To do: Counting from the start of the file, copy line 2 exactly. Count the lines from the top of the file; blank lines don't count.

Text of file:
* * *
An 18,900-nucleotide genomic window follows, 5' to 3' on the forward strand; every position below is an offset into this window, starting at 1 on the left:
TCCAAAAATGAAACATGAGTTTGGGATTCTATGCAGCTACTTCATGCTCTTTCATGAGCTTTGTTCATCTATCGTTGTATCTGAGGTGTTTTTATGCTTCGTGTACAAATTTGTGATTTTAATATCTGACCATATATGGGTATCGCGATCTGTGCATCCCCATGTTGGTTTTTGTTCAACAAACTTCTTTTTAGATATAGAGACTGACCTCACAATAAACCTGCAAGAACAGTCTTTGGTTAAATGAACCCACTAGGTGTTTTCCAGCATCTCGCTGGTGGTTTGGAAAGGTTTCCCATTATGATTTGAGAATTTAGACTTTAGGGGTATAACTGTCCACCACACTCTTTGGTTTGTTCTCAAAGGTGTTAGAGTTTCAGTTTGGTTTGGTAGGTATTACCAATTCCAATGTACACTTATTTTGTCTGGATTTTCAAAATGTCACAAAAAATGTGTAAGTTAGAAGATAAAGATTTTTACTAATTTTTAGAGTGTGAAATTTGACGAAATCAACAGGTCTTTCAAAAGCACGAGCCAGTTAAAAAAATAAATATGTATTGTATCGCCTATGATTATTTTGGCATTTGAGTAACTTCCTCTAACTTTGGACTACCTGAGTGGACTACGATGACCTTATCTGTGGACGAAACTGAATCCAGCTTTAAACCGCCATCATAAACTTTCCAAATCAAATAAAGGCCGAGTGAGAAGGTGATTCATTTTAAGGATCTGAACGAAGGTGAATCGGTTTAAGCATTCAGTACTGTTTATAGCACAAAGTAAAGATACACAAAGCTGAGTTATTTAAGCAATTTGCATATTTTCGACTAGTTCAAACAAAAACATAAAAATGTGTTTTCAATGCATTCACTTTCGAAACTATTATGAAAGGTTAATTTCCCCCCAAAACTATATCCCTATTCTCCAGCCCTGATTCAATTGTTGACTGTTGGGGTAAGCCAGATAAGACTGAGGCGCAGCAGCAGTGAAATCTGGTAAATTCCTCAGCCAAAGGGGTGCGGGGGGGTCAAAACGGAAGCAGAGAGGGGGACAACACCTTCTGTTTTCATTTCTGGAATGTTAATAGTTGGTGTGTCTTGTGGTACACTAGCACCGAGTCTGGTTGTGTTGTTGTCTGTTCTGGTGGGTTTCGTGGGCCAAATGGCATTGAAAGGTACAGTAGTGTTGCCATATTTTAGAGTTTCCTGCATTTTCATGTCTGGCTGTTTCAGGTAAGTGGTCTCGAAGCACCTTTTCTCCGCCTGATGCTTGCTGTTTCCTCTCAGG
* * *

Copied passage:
TCCAAAAATGAAACATGAGTTTGGGATTCTATGCAGCTACTTCATGCTCTTTCATGAGCTTTGTTCATCTATCGTTGTATCTGAGGTGTTTTTATGCTTCGTGTACAAATTTGTGATTTTAATATCTGACCATATATGGGTATCGCGATCTGTGCATCCCCATGTTGGTTTTTGTTCAACAAACTTCTTTTTAGATATAGAGACTGACCTCACAATAAACCTGCAAGAACAGTCTTTGGTTAAATGAACCCACTAGGTGTTTTCCAGCATCTCGCTGGTGGTTTGGAAAGGTTTCCCATTATGATTTGAGAATTTAGACTTTAGGGGTATAACTGTCCACCACACTCTTTGGTTTGTTCTCAAAGGTGTTAGAGTTTCAGTTTGGTTTGGTAGGTATTACCAATTCCAATGTACACTTATTTTGTCTGGATTTTCAAAATGTCACAAAAAATGTGTAAGTTAGAAGATAAAGATTTTTACTAATTTTTAGAGTGTGAAATTTGACGAAATCAACAGGTCTTTCAAAAGCACGAGCCAGTTAAAAAAATAAATATGTATTGTATCGCCTATGATTATTTTGGCATTTGAGTAACTTCCTCTAACTTTGGACTACCTGAGTGGACTACGATGACCTTATCTGTGGACGAAACTGAATCCAGCTTTAAACCGCCATCATAAACTTTCCAAATCAAATAAAGGCCGAGTGAGAAGGTGATTCATTTTAAGGATCTGAACGAAGGTGAATCGGTTTAAGCATTCAGTACTGTTTATAGCACAAAGTAAAGATACACAAAGCTGAGTTATTTAAGCAATTTGCATATTTTCGACTAGTTCAAACAAAAACATAAAAATGTGTTTTCAATGCATTCACTTTCGAAACTATTATGAAAGGTTAATTTCCCCCCAAAACTATATCCCTATTCTCCAGCCCTGATTCAATTGTTGACTGTTGGGGTAAGCCAGATAAGACTGAGGCGCAGCAGCAGTGAAATCTGGTAAATTCCTCAGCCAAAGGGGTGCGGGGGGGTCAAAACGGAAGCAGAGAGGGGGACAACACCTTCTGTTTTCATTTCTGGAATGTTAATAGTTGGTGTGTCTTGTGGTACACTAGCACCGAGTCTGGTTGTGTTGTTGTCTGTTCTGGTGGGTTTCGTGGGCCAAATGGCATTGAAAGGTACAGTAGTGTTGCCATATTTTAGAGTTTCCTGCATTTTCATGTCTGGCTGTTTCAGGTAAGTGGTCTCGAAGCACCTTTTCTCCGCCTGATGCTTGCTGTTTCCTCTCAGG